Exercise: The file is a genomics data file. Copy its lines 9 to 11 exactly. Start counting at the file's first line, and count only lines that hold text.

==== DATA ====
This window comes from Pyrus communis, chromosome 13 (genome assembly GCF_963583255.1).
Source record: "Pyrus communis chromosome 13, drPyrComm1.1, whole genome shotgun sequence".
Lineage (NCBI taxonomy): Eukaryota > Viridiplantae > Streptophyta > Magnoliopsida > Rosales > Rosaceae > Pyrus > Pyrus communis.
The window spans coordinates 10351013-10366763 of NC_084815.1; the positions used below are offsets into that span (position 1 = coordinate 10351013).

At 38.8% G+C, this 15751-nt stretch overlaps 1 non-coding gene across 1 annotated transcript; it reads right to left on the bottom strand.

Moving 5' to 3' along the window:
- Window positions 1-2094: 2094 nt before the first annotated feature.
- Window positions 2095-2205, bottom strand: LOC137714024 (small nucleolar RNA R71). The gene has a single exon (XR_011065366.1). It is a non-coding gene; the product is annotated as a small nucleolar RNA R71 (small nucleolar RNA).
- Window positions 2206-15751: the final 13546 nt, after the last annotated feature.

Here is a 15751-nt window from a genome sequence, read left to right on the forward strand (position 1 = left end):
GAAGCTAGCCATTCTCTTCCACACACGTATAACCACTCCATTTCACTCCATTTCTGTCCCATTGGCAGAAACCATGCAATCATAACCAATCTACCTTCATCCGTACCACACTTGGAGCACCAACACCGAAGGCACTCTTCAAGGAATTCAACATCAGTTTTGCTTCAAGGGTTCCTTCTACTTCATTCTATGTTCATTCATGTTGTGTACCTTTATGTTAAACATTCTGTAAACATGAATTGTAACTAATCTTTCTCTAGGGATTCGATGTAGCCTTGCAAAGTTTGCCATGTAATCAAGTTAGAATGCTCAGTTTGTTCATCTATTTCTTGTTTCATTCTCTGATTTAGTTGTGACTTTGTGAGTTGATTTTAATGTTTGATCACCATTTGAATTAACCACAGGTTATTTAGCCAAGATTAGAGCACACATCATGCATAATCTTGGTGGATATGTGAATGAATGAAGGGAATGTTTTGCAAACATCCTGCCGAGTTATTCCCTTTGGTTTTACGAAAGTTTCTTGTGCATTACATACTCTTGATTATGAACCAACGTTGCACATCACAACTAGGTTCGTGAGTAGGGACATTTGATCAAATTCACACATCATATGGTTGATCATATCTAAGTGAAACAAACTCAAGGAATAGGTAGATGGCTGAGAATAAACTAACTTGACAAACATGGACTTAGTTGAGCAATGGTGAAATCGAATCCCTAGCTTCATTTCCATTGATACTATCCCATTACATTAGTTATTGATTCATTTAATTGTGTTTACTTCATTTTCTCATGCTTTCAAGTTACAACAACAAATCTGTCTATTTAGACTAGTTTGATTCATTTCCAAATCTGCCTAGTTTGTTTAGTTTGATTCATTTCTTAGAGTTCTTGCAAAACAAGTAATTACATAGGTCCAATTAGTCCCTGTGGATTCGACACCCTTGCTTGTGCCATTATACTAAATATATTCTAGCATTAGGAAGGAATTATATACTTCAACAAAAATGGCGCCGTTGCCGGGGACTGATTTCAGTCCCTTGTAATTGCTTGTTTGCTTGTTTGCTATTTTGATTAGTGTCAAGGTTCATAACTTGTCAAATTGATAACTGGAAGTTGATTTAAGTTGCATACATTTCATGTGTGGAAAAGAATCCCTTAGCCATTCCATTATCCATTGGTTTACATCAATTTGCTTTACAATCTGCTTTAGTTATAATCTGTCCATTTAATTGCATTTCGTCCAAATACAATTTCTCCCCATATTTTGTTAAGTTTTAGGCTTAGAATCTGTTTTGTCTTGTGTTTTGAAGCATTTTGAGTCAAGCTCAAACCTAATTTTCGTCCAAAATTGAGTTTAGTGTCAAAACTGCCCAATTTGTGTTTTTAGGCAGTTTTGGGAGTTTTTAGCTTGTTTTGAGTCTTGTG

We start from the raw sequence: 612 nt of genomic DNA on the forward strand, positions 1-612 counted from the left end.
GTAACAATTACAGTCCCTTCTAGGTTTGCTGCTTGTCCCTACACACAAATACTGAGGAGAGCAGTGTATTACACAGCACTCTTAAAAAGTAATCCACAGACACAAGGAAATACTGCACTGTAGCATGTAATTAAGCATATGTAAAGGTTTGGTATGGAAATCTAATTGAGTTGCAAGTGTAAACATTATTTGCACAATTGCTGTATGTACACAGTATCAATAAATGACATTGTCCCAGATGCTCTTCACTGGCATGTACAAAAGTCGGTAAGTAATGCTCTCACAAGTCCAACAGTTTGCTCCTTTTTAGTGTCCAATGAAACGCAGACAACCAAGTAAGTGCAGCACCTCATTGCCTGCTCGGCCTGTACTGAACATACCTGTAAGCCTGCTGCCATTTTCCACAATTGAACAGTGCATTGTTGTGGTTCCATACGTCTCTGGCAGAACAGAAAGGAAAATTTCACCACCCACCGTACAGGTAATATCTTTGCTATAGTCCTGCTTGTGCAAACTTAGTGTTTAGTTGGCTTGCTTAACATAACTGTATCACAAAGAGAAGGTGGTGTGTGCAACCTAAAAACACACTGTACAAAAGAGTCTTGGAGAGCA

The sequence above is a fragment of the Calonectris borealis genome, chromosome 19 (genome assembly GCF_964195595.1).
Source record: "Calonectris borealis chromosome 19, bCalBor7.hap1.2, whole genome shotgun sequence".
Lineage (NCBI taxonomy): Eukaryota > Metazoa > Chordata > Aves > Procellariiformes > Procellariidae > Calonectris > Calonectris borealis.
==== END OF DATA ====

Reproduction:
- Window positions 2206-15751: the final 13546 nt, after the last annotated feature.

Here is a 15751-nt window from a genome sequence, read left to right on the forward strand (position 1 = left end):
GAAGCTAGCCATTCTCTTCCACACACGTATAACCACTCCATTTCACTCCATTTCTGTCCCATTGGCAGAAACCATGCAATCATAACCAATCTACCTTCATCCGTACCACACTTGGAGCACCAACACCGAAGGCACTCTTCAAGGAATTCAACATCAGTTTTGCTTCAAGGGTTCCTTCTACTTCATTCTATGTTCATTCATGTTGTGTACCTTTATGTTAAACATTCTGTAAACATGAATTGTAACTAATCTTTCTCTAGGGATTCGATGTAGCCTTGCAAAGTTTGCCATGTAATCAAGTTAGAATGCTCAGTTTGTTCATCTATTTCTTGTTTCATTCTCTGATTTAGTTGTGACTTTGTGAGTTGATTTTAATGTTTGATCACCATTTGAATTAACCACAGGTTATTTAGCCAAGATTAGAGCACACATCATGCATAATCTTGGTGGATATGTGAATGAATGAAGGGAATGTTTTGCAAACATCCTGCCGAGTTATTCCCTTTGGTTTTACGAAAGTTTCTTGTGCATTACATACTCTTGATTATGAACCAACGTTGCACATCACAACTAGGTTCGTGAGTAGGGACATTTGATCAAATTCACACATCATATGGTTGATCATATCTAAGTGAAACAAACTCAAGGAATAGGTAGATGGCTGAGAATAAACTAACTTGACAAACATGGACTTAGTTGAGCAATGGTGAAATCGAATCCCTAGCTTCATTTCCATTGATACTATCCCATTACATTAGTTATTGATTCATTTAATTGTGTTTACTTCATTTTCTCATGCTTTCAAGTTACAACAACAAATCTGTCTATTTAGACTAGTTTGATTCATTTCCAAATCTGCCTAGTTTGTTTAGTTTGATTCATTTCTTAGAGTTCTTGCAAAACAAGTAATTACATAGGTCCAATTAGTCCCTGTGGATTCGACACCCTTGCTTGTGCCATTATACTAAATATATTCTAGCATTAGGAAGGAATTATATACTTCAACAAAAATGGCGCCGTTGCCGGGGACTGATTTCAGTCCCTTGTAATTGCTTGTTTGCTTGTTTGCTATTTTGATTAGTGTCAAGGTTCATAACTTGTCAAATTGATAACTGGAAGTTGATTTAAGTTGCATACATTTCATGTGTGGAAAAGAATCCCTTAGCCATTCCATTATCCATTGGTTTACATCAATTTGCTTTACAATCTGCTTTAGTTATAATCTGTCCATTTAATTGCATTTCGTCCAAATACAATTTCTCCCCATATTTTGTTAAGTTTTAGGCTTAGAATCTGTTTTGTCTTGTGTTTTGAAGCATTTTGAGTCAAGCTCAAACCTAATTTTCGTCCAAAATTGAGTTTAGTGTCAAAACTGCCCAATTTGTGTTTTTAGGCAGTTTTGGGAGTTTTTAGCTTGTTTTGAGTCTTGTG